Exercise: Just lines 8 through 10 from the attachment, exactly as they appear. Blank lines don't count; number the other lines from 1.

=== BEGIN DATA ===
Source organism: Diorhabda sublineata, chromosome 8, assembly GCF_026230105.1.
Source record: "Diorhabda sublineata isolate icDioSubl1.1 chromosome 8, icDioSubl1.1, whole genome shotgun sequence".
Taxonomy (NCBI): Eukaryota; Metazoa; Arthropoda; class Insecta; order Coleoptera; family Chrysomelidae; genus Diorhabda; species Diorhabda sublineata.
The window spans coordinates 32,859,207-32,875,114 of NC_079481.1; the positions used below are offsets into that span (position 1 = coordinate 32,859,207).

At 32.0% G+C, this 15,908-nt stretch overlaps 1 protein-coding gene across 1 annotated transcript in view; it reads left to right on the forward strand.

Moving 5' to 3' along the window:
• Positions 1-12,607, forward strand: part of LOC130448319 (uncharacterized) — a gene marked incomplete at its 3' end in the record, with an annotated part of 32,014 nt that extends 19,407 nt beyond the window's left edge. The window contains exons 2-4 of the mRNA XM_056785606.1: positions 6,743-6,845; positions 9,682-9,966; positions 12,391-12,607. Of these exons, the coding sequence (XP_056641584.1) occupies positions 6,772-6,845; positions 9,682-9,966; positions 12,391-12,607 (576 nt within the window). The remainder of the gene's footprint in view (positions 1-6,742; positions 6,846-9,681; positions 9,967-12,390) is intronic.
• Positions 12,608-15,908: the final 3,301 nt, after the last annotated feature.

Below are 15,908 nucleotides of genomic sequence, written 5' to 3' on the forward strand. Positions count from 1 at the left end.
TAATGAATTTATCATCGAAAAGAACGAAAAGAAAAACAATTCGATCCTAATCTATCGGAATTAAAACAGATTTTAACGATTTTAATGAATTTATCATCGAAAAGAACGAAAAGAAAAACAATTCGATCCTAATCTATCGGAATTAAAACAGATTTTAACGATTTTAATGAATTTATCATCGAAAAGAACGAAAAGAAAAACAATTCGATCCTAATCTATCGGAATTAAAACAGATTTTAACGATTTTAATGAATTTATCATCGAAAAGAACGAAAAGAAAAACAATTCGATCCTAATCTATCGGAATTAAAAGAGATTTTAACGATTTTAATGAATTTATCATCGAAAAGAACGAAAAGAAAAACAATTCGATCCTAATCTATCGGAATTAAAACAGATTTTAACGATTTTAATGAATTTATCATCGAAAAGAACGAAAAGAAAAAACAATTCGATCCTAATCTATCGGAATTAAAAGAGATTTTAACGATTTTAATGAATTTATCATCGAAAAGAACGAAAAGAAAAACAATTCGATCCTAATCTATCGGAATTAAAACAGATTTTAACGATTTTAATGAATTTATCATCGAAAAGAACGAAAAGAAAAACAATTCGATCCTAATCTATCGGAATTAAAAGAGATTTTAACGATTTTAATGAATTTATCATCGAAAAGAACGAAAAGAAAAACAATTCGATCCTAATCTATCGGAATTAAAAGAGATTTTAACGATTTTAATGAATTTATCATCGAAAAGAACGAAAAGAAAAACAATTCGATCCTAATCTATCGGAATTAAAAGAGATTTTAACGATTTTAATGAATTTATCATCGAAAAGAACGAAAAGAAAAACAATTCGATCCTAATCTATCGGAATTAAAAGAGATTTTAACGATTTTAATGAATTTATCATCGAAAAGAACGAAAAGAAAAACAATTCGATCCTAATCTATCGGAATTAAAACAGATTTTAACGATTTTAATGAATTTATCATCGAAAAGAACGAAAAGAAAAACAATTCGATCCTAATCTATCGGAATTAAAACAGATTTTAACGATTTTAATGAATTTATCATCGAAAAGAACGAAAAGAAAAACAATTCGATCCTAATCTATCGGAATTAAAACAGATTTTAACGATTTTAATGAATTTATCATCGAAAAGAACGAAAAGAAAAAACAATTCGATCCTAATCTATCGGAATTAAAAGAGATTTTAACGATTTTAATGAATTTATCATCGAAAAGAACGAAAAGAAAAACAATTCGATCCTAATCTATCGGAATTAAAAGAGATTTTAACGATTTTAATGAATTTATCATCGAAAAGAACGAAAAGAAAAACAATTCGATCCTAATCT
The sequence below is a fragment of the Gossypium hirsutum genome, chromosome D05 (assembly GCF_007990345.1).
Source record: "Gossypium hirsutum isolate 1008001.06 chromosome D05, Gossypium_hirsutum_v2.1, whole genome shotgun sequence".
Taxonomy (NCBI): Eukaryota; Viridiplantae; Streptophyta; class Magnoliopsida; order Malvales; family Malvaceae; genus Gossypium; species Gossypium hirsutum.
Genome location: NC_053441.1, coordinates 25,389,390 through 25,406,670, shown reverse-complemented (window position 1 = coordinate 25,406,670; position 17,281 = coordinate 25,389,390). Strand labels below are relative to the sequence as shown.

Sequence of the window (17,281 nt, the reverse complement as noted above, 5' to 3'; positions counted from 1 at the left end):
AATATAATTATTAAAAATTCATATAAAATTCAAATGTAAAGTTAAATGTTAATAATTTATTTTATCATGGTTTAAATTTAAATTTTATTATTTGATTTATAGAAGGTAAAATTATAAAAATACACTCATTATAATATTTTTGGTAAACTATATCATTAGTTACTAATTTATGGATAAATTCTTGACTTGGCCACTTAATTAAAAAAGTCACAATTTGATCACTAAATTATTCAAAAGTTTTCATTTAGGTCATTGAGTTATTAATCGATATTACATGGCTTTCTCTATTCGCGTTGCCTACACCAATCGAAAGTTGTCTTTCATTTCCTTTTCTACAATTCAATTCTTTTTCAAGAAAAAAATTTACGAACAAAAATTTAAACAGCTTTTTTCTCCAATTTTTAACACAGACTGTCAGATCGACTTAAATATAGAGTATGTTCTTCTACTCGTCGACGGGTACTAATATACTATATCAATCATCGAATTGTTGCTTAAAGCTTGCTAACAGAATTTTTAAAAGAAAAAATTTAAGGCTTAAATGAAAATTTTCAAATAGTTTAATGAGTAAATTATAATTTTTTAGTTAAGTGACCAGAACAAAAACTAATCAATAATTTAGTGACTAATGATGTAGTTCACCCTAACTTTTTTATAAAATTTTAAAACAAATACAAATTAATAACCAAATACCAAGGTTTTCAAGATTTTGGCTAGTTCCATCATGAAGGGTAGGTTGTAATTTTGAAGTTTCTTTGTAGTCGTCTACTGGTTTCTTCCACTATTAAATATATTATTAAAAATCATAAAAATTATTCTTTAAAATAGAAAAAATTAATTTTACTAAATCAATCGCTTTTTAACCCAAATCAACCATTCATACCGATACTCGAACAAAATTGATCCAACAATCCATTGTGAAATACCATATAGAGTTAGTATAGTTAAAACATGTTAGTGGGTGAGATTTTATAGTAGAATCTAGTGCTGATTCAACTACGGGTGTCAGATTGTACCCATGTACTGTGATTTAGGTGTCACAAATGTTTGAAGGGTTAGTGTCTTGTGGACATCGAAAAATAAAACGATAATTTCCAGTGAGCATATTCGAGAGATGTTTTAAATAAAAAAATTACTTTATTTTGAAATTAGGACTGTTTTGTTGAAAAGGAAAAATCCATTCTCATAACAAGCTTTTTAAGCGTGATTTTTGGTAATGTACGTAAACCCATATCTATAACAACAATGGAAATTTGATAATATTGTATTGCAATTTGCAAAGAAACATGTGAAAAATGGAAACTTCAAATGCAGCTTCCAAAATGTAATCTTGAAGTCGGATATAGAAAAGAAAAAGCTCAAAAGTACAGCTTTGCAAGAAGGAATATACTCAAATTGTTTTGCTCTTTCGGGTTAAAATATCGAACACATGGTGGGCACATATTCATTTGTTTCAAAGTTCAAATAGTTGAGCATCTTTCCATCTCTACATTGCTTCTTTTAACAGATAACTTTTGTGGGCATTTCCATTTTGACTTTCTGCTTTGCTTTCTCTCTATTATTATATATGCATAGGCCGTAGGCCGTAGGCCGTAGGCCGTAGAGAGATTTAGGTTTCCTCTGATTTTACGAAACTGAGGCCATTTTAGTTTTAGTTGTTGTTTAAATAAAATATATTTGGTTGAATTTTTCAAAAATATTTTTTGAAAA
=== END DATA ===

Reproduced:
• Positions 12,608-15,908: the final 3,301 nt, after the last annotated feature.

Below are 15,908 nucleotides of genomic sequence, written 5' to 3' on the forward strand. Positions count from 1 at the left end.
TAATGAATTTATCATCGAAAAGAACGAAAAGAAAAACAATTCGATCCTAATCTATCGGAATTAAAACAGATTTTAACGATTTTAATGAATTTATCATCGAAAAGAACGAAAAGAAAAACAATTCGATCCTAATCTATCGGAATTAAAACAGATTTTAACGATTTTAATGAATTTATCATCGAAAAGAACGAAAAGAAAAACAATTCGATCCTAATCTATCGGAATTAAAACAGATTTTAACGATTTTAATGAATTTATCATCGAAAAGAACGAAAAGAAAAACAATTCGATCCTAATCTATCGGAATTAAAAGAGATTTTAACGATTTTAATGAATTTATCATCGAAAAGAACGAAAAGAAAAACAATTCGATCCTAATCTATCGGAATTAAAACAGATTTTAACGATTTTAATGAATTTATCATCGAAAAGAACGAAAAGAAAAAACAATTCGATCCTAATCTATCGGAATTAAAAGAGATTTTAACGATTTTAATGAATTTATCATCGAAAAGAACGAAAAGAAAAACAATTCGATCCTAATCTATCGGAATTAAAACAGATTTTAACGATTTTAATGAATTTATCATCGAAAAGAACGAAAAGAAAAACAATTCGATCCTAATCTATCGGAATTAAAAGAGATTTTAACGATTTTAATGAATTTATCATCGAAAAGAACGAAAAGAAAAACAATTCGATCCTAATCTATCGGAATTAAAAGAGATTTTAACGATTTTAATGAATTTATCATCGAAAAGAACGAAAAGAAAAACAATTCGATCCTAATCTATCGGAATTAAAAGAGATTTTAACGATTTTAATGAATTTATCATCGAAAAGAACGAAAAGAAAAACAATTCGATCCTAATCTATCGGAATTAAAAGAGATTTTAACGATTTTAATGAATTTATCATCGAAAAGAACGAAAAGAAAAACAATTCGATCCTAATCTATCGGAATTAAAACAGATTTTAACGATTTTAATGAATTTATCATCGAAAAGAACGAAAAGAAAAACAATTCGATCCTAATCTATCGGAATTAAAACAGATTTTAACGATTTTAATGAATTTATCATCGAAAAGAACGAAAAGAAAAACAATTCGATCCTAATCTATCGGAATTAAAACAGATTTTAACGATTTTAATGAATTTATCATCGAAAAGAACGAAAAGAAAAAACAATTCGATCCTAATCTATCGGAATTAAAAGAGATTTTAACGATTTTAATGAATTTATCATCGAAAAGAACGAAAAGAAAAACAATTCGATCCTAATCTATCGGAATTAAAAGAGATTTTAACGATTTTAATGAATTTATCATCGAAAAGAACGAAAAGAAAAACAATTCGATCCTAATCT